I understand the basics of lead as a lubricant. and zinc. my question is where do these metals end up as far as in the engine. I can t believe that they are all compounded and released thru the combustion process and thru oil changes. it seems to me that they must leave deposits in the engine. no?
Lead would leave some deposits on all the cooler surfaces in the combustion chamber, including valve seats, stems and spark plugs.
Spark plug life increased significantly when lead was left out.
Most of the lead went out of the exhaust, coating the exhaust system and into the environment as super fine particles.
These lead deposits were the basis for the old ‘rule of thumb’ that the engine wasn’t running too rich if the inside of the exhaust pipe outlet was near-white. Those near white deposits were the lead combustion products. Used to be, because lead oxide was so white it was used in paint (of course) but also in makeup. NOT good…
When metallic compounds (Zinc, Lead) were used as motor oil additives to provide extreme pressure protection, it was discovered they could slowly poison and destroy catalytic converters…Engines were modified and these compounds were removed from most automotive motor oil…To answer your question, they are drained out with the oil…In engines that burn considerable amounts of oil, these compounds tend to collect on the exhaust valve stems and ports and slowly strangle the engine…
A lot of those deposits stuck to the piston tops and valve heads. Tear apart an old engine that has run on leaded gas for 100k miles and compare it to a disassembled 100k miles unleaded gas engine. There’s a night and day difference in appearance and also a night and day difference in the amount of time needed to clean pistons and cylinder heads.
how would you go about cleaning the lead?
Cleaning piston tops, valves, combustion chambers, and ports was usually done by hand with a scraper and wire wheels. Bead blasting deposits off was also done; all depending.
There is an aerosol gasket remover that can be sprayed on and that will soften the deposits to some extent if left to soak for a while. Yes, it can be time consuming.
I did the water injection thing a few times back in the day. Not something I’d suggest for the novice or risk averse but it was pretty incredible how effective it was considering the alternative effort involved in mechanical removal…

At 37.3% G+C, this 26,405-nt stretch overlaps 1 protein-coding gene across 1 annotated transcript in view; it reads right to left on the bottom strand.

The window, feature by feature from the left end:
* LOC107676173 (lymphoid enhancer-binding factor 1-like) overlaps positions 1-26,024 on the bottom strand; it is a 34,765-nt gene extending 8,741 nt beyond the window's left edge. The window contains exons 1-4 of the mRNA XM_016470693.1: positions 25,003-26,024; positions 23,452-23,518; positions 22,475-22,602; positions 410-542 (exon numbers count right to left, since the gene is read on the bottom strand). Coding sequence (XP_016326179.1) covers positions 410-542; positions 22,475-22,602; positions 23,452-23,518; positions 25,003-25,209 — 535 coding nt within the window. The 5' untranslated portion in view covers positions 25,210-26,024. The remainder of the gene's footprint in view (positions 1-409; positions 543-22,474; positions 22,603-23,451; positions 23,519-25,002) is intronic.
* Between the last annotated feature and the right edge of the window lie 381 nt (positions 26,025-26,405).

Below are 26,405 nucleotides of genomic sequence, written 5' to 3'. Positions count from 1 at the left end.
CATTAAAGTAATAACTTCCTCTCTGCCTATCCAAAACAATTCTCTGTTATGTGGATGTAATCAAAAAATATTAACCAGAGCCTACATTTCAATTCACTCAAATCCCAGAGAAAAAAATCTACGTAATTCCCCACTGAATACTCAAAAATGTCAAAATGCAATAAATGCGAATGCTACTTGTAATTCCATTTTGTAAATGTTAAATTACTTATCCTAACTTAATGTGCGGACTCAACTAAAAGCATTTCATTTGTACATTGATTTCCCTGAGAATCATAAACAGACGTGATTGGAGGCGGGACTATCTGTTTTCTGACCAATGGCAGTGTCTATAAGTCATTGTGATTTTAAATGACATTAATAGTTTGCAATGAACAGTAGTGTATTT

“Back In The Day” car engines usually needed an overhaul at 70 to 100K miles…Overhauling car engines was an economically sound thing to do…But today, the engine is one of the longest-lasting parts of the car…Something else sends them to the bone-yard before the engine expires…Rebuilding today’s engines with the high costs and uncertain results is not done much anymore…
Lead and zinc were never the cause of heavy combustion chamber deposits…The other additives in motor oil, the detergents, dispersants and VIS, when burned, would leave major hard, crusty deposits…Todays oils are formulated to greatly reduce or eliminate these deposits…
Yes, you carefully, slowly pour a very thin stream of water down the carb while the engine is running (not at idle), it converts to steam in the combustion chamber and removes deposits. Did I mention carefully? There may be equipment to ‘inject’ it, I haven’t seen that.
There are water/methanol injection systems being sold as intake air charge coolers. Not really a “cleaning” tool. Spray bottle into the intake while running should work pretty well.
Just any FYI experience. I had a failed head gasket that leaked coolant into the cylinder. When I pulled the head, the piston top on the leaking cylinder was very clean. Noticeably cleaner than the other 3.
The key to cleaning with water is that liquid water needs to hit the dirty surfaces.
The water flashes to steam with explosive force, ripping away the deposits.
With the charge cooling injection the water has vaporized by the time it reaches the combustion chamber.
That’s an age old verification method for a coolant breach. Pull plugs, if any look like they’ve been sandblasted clean and white, it doesn’t bode well.
Yes Caddyman, we’re talking about vintage problems by and large. I’ve never found any of my more modern engines with lead deposits in them or high volumes of carbonization for that matter…
I had an old lawn mower back in the late 60’s that was getting hard to start almost pulling my arm off…I pulled the head and nothing but caked white stuff on the piston and on the valves. This was run on leaded fuel as non leaded did not exist…I scraped all this stuff off the piston, then used sandpaper to clean up the valves and the seats, carefully not to damage anything, and had everything down to metal. I put the head back on using the same gasket and gave it 2 pulls and it started…After this it always started on the 1st or 2nd pull…I know it was a bad seal with the valves due to this “lead residue” on them…Engine seemed to have twice the power now. I used it for another 4 or 5 years after that, until I hit something and bent the crank.
While water, and anti-freeze, can certainly remove some deposits in the combustion chamber it can also cause a few problems.
One is the possibility of hydro-lock and the other is that water/anti-freeze can be very corrosive in the combustion process which can lead to piston and/or valve failures.
I rigged a water injection system on my old air-cooled VW. It involved a 2 gallon reservoir made of thick plastic, vacuum line, and a cheap brass valve. I teed the vacuum line to a manifold source and made sure it ran to the bottom of the tank. The other trick was to adjust the valve to prevent too much water from getting sucked in that it would choke out the engine. I was refilling that tank every other day, but the engine ran much better at highway speeds.